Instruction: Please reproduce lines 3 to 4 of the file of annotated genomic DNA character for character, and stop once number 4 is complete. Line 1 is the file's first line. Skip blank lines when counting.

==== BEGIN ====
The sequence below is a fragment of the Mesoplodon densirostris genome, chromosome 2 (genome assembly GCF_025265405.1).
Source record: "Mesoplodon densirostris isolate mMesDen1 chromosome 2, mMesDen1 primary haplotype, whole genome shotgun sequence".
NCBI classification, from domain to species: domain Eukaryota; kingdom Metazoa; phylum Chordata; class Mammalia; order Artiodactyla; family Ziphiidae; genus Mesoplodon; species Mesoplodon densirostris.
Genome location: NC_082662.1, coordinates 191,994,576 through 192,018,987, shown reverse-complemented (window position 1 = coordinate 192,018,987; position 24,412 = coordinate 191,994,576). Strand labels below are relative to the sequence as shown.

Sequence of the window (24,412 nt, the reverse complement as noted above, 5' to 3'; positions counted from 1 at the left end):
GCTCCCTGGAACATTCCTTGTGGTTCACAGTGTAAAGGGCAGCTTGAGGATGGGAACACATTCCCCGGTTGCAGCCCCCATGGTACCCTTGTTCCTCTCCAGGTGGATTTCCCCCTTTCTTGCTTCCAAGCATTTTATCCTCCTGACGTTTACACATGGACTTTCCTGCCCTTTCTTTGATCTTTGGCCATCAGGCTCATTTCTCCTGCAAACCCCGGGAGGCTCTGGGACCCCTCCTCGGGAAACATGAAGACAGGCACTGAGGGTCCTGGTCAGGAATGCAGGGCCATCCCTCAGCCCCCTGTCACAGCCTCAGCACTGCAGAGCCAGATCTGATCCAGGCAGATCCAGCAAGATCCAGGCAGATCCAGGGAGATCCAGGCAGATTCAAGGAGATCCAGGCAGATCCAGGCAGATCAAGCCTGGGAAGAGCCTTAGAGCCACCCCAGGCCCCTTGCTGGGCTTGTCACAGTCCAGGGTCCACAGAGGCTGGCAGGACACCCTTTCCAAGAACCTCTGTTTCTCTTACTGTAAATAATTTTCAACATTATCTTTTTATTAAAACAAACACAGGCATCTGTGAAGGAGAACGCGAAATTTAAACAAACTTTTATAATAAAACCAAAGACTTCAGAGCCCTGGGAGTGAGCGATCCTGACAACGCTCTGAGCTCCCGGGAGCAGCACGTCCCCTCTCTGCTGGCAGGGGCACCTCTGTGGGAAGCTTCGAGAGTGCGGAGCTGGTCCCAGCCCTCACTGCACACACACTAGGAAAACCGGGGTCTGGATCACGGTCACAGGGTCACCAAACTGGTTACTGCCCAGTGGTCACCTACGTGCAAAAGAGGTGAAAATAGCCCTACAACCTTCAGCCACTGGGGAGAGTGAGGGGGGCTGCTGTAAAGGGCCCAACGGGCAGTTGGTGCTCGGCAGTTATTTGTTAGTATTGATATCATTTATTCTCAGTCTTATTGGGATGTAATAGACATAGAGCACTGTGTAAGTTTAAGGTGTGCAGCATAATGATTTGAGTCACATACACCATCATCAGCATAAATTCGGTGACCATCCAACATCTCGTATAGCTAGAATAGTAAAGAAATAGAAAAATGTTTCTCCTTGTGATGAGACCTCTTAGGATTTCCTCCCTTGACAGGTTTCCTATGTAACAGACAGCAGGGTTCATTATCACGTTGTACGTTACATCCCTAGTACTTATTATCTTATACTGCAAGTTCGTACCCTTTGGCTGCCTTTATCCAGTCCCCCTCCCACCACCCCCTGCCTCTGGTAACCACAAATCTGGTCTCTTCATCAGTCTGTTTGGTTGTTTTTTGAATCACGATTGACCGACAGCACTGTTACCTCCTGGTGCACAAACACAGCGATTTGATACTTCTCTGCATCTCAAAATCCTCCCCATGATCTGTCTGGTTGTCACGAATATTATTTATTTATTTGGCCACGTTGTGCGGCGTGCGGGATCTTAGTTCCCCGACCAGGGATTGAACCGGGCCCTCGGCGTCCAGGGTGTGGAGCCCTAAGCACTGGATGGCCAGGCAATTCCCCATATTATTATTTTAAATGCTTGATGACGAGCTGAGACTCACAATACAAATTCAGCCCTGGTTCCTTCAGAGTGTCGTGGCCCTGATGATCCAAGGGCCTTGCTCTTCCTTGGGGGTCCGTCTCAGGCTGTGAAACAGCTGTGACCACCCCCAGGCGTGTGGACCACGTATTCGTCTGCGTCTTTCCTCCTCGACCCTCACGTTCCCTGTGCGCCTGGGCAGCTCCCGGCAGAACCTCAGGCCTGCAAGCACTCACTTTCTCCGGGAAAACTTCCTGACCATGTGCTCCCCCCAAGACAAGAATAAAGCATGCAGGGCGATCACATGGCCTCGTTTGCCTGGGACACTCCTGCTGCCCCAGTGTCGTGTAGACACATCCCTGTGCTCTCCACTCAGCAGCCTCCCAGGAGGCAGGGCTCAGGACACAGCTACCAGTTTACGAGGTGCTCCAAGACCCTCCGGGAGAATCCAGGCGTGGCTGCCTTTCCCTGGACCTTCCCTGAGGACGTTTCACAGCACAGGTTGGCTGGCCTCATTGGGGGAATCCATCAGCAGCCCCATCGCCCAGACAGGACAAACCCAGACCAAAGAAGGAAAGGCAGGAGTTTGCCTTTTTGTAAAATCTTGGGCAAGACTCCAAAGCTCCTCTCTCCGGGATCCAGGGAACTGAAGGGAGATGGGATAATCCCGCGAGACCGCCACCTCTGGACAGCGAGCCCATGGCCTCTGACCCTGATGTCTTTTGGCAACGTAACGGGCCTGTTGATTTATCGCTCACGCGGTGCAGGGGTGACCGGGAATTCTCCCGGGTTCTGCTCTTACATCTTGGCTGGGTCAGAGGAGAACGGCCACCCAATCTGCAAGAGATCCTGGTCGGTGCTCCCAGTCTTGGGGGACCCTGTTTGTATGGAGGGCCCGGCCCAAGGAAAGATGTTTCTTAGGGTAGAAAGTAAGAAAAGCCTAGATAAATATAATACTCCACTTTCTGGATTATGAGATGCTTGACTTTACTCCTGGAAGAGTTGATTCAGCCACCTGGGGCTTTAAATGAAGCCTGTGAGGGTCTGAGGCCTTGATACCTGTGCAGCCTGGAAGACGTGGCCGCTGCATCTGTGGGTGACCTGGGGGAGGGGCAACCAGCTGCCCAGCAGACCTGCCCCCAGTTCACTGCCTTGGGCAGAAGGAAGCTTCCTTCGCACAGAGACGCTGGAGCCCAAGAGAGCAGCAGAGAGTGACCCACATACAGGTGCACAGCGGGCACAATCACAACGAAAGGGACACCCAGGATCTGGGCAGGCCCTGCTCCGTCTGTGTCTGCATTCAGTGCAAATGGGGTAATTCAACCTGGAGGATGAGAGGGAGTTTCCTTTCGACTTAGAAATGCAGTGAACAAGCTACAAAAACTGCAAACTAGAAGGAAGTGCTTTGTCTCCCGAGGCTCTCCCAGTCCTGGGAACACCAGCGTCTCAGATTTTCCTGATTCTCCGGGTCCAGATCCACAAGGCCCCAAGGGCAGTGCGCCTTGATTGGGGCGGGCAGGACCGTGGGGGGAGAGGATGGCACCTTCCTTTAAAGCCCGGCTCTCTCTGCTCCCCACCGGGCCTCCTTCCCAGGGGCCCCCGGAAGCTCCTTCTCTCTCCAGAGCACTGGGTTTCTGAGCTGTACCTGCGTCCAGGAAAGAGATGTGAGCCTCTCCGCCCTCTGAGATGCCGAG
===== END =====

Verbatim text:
NCBI classification, from domain to species: domain Eukaryota; kingdom Metazoa; phylum Chordata; class Mammalia; order Artiodactyla; family Ziphiidae; genus Mesoplodon; species Mesoplodon densirostris.
Genome location: NC_082662.1, coordinates 191,994,576 through 192,018,987, shown reverse-complemented (window position 1 = coordinate 192,018,987; position 24,412 = coordinate 191,994,576). Strand labels below are relative to the sequence as shown.